Behaviour Change

PROPAGANDA FOR CHANGE is a project created by the students of Behaviour Change (ps359) and Professor Thomas Hills at the Psychology Department of the University of Warwick. This work was supported by funding from Warwick's Institute for Advanced Teaching and Learning.

Sunday, January 19, 2014

Free Food? Go On Then



This quite well known Graze Box advert deploys one of the strongest weapons of social influence: reciprocity. I think i speak for most when i say: everyone loves a freebie, if it be a taster in the supermarket or a free drink at a bar, one simply cannot resist. However, we all know nothing in life is free. Social obligation plagues us all and this is the weakness that  reciprocity attempts to exploit. As soon as someone pays us a favor we feel automatically obliged to repay a favor, in kind, to the provider (Ciadini, 2001). Graze Box utilities this by offering a free box, once an individual receives the box they are likely to feel indebted in some way and to ease that uncomfortable feeling they are likely to repay the favor, by say... buying a graze box?

The rule of reciprocity is frequently seen in social situations, an acquaintance gives you a birthday gift, despite never
 previously even considering getting them a gift, when their birthday comes around with out doubt you'll be in body shop thinking whether they'd prefer the mango body butter or the strawberry hand cream. Kunzz & Woolcott (1976) illustrated this effect by sending a set of complete strangers a Christmas card, to their surprise they were inundated with replies, many not even questioning their identity, just simply repaying the kindness.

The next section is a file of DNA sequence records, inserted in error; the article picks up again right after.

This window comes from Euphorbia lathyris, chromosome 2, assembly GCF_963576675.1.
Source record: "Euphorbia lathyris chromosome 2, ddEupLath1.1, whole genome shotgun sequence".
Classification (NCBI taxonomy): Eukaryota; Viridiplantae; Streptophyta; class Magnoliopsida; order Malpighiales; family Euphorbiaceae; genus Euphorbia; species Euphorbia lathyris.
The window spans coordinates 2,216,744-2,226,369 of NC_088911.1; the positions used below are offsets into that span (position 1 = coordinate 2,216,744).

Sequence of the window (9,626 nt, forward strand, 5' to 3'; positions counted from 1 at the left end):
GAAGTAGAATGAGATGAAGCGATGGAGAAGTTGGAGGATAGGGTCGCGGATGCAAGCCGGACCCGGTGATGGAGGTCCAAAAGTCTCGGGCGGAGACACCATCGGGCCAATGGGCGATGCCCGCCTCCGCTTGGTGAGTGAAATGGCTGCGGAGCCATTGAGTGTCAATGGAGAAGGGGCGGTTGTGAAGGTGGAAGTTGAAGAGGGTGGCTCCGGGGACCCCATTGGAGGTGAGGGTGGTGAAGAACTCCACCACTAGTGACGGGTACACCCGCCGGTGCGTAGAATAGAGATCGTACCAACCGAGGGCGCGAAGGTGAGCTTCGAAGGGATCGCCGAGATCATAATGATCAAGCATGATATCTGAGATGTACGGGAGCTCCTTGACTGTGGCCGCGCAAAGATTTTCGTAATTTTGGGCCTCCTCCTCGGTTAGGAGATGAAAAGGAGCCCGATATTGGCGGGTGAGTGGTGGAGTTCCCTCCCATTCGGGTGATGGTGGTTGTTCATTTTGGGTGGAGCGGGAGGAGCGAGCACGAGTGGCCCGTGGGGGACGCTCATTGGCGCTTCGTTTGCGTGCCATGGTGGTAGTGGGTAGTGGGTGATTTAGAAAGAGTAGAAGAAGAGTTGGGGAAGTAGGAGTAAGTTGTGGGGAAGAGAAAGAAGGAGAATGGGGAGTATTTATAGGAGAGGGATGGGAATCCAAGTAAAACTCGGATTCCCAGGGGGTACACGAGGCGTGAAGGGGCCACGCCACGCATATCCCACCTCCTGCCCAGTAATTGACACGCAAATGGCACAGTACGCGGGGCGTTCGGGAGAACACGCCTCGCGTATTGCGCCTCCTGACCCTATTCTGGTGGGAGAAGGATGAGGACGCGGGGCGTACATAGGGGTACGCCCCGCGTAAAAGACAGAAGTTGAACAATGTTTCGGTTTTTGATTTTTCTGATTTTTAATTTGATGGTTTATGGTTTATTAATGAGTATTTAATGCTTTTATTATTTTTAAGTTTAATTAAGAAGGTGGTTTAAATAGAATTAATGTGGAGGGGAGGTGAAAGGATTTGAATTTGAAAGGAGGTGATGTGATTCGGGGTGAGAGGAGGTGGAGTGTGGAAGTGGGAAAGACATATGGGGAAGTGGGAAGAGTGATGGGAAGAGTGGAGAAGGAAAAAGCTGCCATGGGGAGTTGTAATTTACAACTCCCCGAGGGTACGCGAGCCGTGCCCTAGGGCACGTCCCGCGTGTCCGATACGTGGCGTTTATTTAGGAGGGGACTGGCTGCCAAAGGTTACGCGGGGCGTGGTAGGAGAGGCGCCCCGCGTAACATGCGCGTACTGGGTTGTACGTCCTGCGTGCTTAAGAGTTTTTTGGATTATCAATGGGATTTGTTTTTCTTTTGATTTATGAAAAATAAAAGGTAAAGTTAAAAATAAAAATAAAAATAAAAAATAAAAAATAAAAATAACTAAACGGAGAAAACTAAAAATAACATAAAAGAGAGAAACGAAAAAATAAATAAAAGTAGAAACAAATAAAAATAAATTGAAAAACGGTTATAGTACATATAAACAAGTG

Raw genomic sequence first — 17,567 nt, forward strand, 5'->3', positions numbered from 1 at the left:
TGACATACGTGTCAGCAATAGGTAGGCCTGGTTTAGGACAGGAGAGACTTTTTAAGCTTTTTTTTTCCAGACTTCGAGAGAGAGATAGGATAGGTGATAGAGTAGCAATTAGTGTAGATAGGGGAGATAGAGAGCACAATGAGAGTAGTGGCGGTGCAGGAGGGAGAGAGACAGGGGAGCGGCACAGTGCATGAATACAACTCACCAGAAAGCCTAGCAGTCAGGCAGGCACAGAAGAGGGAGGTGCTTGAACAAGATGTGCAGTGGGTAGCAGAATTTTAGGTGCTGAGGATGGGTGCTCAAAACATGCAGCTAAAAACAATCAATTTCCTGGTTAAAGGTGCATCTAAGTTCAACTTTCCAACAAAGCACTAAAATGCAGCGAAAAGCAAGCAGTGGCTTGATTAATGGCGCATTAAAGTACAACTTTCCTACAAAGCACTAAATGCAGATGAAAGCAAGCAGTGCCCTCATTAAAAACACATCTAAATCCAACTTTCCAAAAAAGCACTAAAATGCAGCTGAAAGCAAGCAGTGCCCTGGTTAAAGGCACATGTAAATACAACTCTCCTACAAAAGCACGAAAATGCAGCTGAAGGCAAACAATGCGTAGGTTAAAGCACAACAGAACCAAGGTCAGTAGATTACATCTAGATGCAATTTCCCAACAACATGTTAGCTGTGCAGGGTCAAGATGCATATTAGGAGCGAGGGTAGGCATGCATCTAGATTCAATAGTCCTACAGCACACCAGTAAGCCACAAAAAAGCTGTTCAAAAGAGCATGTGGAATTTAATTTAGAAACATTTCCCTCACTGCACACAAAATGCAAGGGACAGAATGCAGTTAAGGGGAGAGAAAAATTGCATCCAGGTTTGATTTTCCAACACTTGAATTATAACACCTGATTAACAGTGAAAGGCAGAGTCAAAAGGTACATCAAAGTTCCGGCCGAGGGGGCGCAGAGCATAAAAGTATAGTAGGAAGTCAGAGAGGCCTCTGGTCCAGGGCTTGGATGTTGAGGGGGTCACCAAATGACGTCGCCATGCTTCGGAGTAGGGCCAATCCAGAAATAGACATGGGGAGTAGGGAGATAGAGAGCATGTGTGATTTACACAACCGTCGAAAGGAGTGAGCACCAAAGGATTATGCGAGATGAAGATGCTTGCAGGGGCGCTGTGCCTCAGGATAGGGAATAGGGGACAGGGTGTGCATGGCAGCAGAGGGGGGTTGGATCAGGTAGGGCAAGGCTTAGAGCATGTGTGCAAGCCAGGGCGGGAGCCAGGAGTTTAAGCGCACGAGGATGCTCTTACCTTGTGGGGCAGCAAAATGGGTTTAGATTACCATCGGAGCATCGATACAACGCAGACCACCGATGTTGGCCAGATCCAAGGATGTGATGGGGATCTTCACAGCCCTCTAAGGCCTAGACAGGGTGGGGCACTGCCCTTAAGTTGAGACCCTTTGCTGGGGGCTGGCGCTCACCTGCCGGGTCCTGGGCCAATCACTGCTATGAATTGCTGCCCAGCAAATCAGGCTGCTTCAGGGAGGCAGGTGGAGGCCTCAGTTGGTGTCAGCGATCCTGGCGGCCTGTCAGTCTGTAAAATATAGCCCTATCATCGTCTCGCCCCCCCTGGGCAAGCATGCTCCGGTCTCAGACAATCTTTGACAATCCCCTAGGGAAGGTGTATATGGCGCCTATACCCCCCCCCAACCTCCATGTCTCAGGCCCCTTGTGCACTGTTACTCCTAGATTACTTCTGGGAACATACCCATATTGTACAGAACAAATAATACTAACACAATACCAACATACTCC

Supermarkets are famous for using this technique, one supermarket, reported in The Hidden Persuaders (1957) by Vance Pakard, left a slab of cheese out and let customers help themselves, once customers tried the cheese they felt obliged to buy some, leading to over 1000 pounds of cheese being sold in a few hours.

Many of us know of this effect, we see it coming a mile off, in some situations we show restraint, for example not accepting a drink off of a guy at a bar because we don't want to feel obliged to give them anything in return. Recognising this obligation can have astounding effects for example a woman, Diane Louie, refused to partake in a cult mass suicide in Jonestown, Guyana, because she had previously refused favors from the leader, Reverend Jim Jones, and therefore felt she didn't owe him anything.

So before accepting the next offer of free food or a free sample remember the scripture Jim Jones probably shouldn't have taught Diane Louie:


"And thou shalt take no gift; for a gift blindeth them that have sight and perverteth the words of the righteous."- Exodus 23:8



Kunz, P. R., & Woolcott, M. (1976). Season's greetings: From my status to yours. Social Science Research5(3), 269-278.

Caildini, R. B. (2001). Influence. Boston: Allyn & Bacon


Packard, V. O. (1957). The Hidden Persuaders. New York, D. McKay Company. 


Jessica Fox





1 comment:

  1. Well done, style of writing is engaging and you finish the blog on a high.

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